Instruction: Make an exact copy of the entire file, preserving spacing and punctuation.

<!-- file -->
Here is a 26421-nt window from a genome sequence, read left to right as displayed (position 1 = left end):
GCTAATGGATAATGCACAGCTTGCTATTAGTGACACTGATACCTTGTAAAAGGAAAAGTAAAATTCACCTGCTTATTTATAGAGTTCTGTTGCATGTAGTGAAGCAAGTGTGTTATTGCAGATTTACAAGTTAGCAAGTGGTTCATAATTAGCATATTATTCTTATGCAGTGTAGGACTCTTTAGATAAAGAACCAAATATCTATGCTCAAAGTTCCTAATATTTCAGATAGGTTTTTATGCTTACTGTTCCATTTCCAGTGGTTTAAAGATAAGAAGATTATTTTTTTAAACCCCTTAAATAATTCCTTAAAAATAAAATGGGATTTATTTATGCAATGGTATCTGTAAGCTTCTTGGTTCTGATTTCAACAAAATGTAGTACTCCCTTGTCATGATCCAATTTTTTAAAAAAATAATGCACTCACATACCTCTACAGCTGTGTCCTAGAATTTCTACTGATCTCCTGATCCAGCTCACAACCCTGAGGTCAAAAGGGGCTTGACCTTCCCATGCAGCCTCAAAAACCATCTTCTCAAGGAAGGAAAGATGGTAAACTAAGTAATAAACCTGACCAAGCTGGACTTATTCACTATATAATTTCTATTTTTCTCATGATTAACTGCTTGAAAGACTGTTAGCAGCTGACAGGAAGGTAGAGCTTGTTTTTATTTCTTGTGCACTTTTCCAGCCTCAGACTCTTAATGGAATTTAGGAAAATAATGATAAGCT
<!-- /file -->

Here is a 26421-nt window from a genome sequence, read left to right as displayed (position 1 = left end):
GCTAATGGATAATGCACAGCTTGCTATTAGTGACACTGATACCTTGTAAAAGGAAAAGTAAAATTCACCTGCTTATTTATAGAGTTCTGTTGCATGTAGTGAAGCAAGTGTGTTATTGCAGATTTACAAGTTAGCAAGTGGTTCATAATTAGCATATTATTCTTATGCAGTGTAGGACTCTTTAGATAAAGAACCAAATATCTATGCTCAAAGTTCCTAATATTTCAGATAGGTTTTTATGCTTACTGTTCCATTTCCAGTGGTTTAAAGATAAGAAGATTATTTTTTTAAACCCCTTAAATAATTCCTTAAAAATAAAATGGGATTTATTTATGCAATGGTATCTGTAAGCTTCTTGGTTCTGATTTCAACAAAATGTAGTACTCCCTTGTCATGATCCAATTTTTTAAAAAAATAATGCACTCACATACCTCTACAGCTGTGTCCTAGAATTTCTACTGATCTCCTGATCCAGCTCACAACCCTGAGGTCAAAAGGGGCTTGACCTTCCCATGCAGCCTCAAAAACCATCTTCTCAAGGAAGGAAAGATGGTAAACTAAGTAATAAACCTGACCAAGCTGGACTTATTCACTATATAATTTCTATTTTTCTCATGATTAACTGCTTGAAAGACTGTTAGCAGCTGACAGGAAGGTAGAGCTTGTTTTTATTTCTTGTGCACTTTTCCAGCCTCAGACTCTTAATGGAATTTAGGAAAATAATGATAAGCT